Bock is a strong lager of German origin. Several substyles exist, including maibock or helles bock, a paler, more hopped version generally made for consumption at spring festivals; doppelbock, a stronger and maltier version; and eisbock, a much stronger version made by partially freezing the beer and removing the water ice that forms.
Originally a dark beer, a modern bock can range from light copper to brown in colour. The style is very popular, with many examples brewed internationally.
The style known now as bock was a dark, malty, lightly hopped ale first brewed in the 14th century by German brewers in the Hanseatic town of Einbeck. The style from Einbeck was later adopted by Munich brewers in the 17th century and adapted to the new lager style of brewing. Due to their Bavarian accent, citizens of Munich pronounced "Einbeck" as "ein Bock" ("a billy goat"), and thus the beer became known as "bock". To this day, as a visual pun, a goat often appears on bock labels.
Bock is historically associated with special occasions, often religious festivals such as Christmas, Easter or Lent. Bocks have a long history of being brewed and consumed by Bavarian monks as a source of nutrition during times of fasting.
The styles of bock 
Traditional bock 
Traditional bock is a sweet, relatively strong (6.3%–7.2% by volume), lightly hopped (20-27 IBUs) lager. The beer should be clear, and colour can range from light copper to brown, with a bountiful and persistent off-white head. The aroma should be malty and toasty, possibly with hints of alcohol, but no detectable hops or fruitiness. The mouthfeel is smooth, with low to moderate carbonation and no astringency. The taste is rich and toasty, sometimes with a bit of caramel. Again, hop presence is low to undetectable, providing just enough bitterness so that the sweetness is not cloying and the aftertaste is muted. The following commercial products are indicative of the style: Einbecker Ur-Bock Dunkel, Pennsylvania Brewing St. Nick Bock, Aass Bock, Great Lakes Rockefeller Bock, Stegmaier Brewhouse Bock.
Maibock or helles bock 
The maibock style is a helles lager brewed to bock strength, therefore still as strong as traditional bock, but lighter in colour and with more hop presence. It is a fairly recent development compared to other styles of bock beers, frequently associated with springtime and the month of May. Colour can range from deep gold to light amber with a large, creamy, persistent white head, and moderate to moderately high carbonation, while alcohol content ranges from 6.3% to 7.4% by volume. The flavour is typically less malty than a traditional bock, and may be drier, hoppier, and more bitter, but still with a relatively low hop flavour, with a mild spicy or peppery quality from the hops, increased carbonation and alcohol content. The following commercial products are indicative of the style: Ayinger Maibock, Mahr’s Bock, Hacker-Pschorr Hubertus Bock, Capital Maibock, Einbecker Mai-Urbock, Hofbräu Maibock, Victory St. Boisterous, Gordon Biersch Blonde Bock, Smuttynose Maibock, Old Dominion Brewing Company Big Thaw Bock, and, despite the name, Rogue Ales Dead Guy Ale.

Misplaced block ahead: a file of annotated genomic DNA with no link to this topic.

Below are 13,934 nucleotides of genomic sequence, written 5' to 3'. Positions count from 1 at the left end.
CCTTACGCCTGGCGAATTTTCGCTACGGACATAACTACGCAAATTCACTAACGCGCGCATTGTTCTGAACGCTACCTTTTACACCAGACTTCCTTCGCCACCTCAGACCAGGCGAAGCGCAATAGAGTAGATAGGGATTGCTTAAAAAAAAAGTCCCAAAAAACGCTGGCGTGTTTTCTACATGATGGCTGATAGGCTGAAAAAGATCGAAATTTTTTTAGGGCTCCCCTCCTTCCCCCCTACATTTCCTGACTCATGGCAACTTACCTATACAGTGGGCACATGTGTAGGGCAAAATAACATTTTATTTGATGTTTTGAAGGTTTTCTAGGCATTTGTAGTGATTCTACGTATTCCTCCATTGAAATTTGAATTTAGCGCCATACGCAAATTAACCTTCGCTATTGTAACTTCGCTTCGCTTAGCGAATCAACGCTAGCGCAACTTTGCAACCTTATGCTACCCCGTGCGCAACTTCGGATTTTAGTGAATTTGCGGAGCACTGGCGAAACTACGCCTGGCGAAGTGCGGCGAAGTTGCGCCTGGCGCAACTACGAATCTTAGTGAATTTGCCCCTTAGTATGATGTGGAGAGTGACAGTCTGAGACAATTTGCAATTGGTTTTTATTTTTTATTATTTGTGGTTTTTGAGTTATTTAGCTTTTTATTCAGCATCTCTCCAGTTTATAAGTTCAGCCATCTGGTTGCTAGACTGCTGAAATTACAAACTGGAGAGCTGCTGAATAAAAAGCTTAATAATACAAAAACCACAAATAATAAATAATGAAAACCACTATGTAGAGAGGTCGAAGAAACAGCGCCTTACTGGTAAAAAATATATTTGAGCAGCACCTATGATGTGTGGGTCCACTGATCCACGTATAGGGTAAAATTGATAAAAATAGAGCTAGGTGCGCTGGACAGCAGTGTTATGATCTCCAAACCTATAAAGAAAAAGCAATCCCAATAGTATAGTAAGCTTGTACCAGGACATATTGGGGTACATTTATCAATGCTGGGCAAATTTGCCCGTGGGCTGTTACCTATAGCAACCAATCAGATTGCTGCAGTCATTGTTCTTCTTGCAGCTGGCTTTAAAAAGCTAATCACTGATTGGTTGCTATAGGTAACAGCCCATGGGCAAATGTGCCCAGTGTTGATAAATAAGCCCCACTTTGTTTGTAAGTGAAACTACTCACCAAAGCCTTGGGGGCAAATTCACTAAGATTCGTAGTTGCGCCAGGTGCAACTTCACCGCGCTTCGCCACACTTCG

Doppelbock or double bock is a stronger version of traditional bock that was first brewed in Munich by the Paulaner Friars, a Franciscan order founded by St. Francis of Paula. Historically, doppelbock was high in alcohol and sweet, thus serving as "liquid bread" for the Friars during times of fasting, when solid food was not permitted. Today, doppelbock is still strong—ranging from 7%–12% or more by volume. It is clear, with colour ranging from dark gold, for the paler version, to dark brown with ruby highlights for darker version. It has a large, creamy, persistent head (although head retention may be impaired by alcohol in the stronger versions). The aroma is intensely malty, with some toasty notes, and possibly some alcohol presence as well; darker versions may have a chocolate-like or fruity aroma. The flavour is very rich and malty, with toasty notes and noticeable alcoholic strength, and little or no detectable hops (16–26 IBUs). Paler versions may have a drier finish. The monks who originally brewed doppelbock named their beer "Salvator" ("Savior"), which today is trademarked by Paulaner. Brewers of modern dopplebocks often add "-ator" to their beer's name as a signpost of the style; there are 200 "-ator" doppelbock names registered with the German patent office. The following are representative examples of the style: Paulaner Salvator, Ayinger Celebrator, Weihenstephaner Korbinian, Andechser Doppelbock Dunkel, Spaten Optimator, Tucher Bajuvator, Weltenburger Kloster Asam-Bock, Capital Autumnal Fire, EKU 28, Eggenberg Urbock 23º, Bell's Consecrator, Moretti La Rossa, Samuel Adams Double Bock, Troegs Troegenator Double Bock, Wasatch Brewery Devastator, Great Lakes Doppelrock.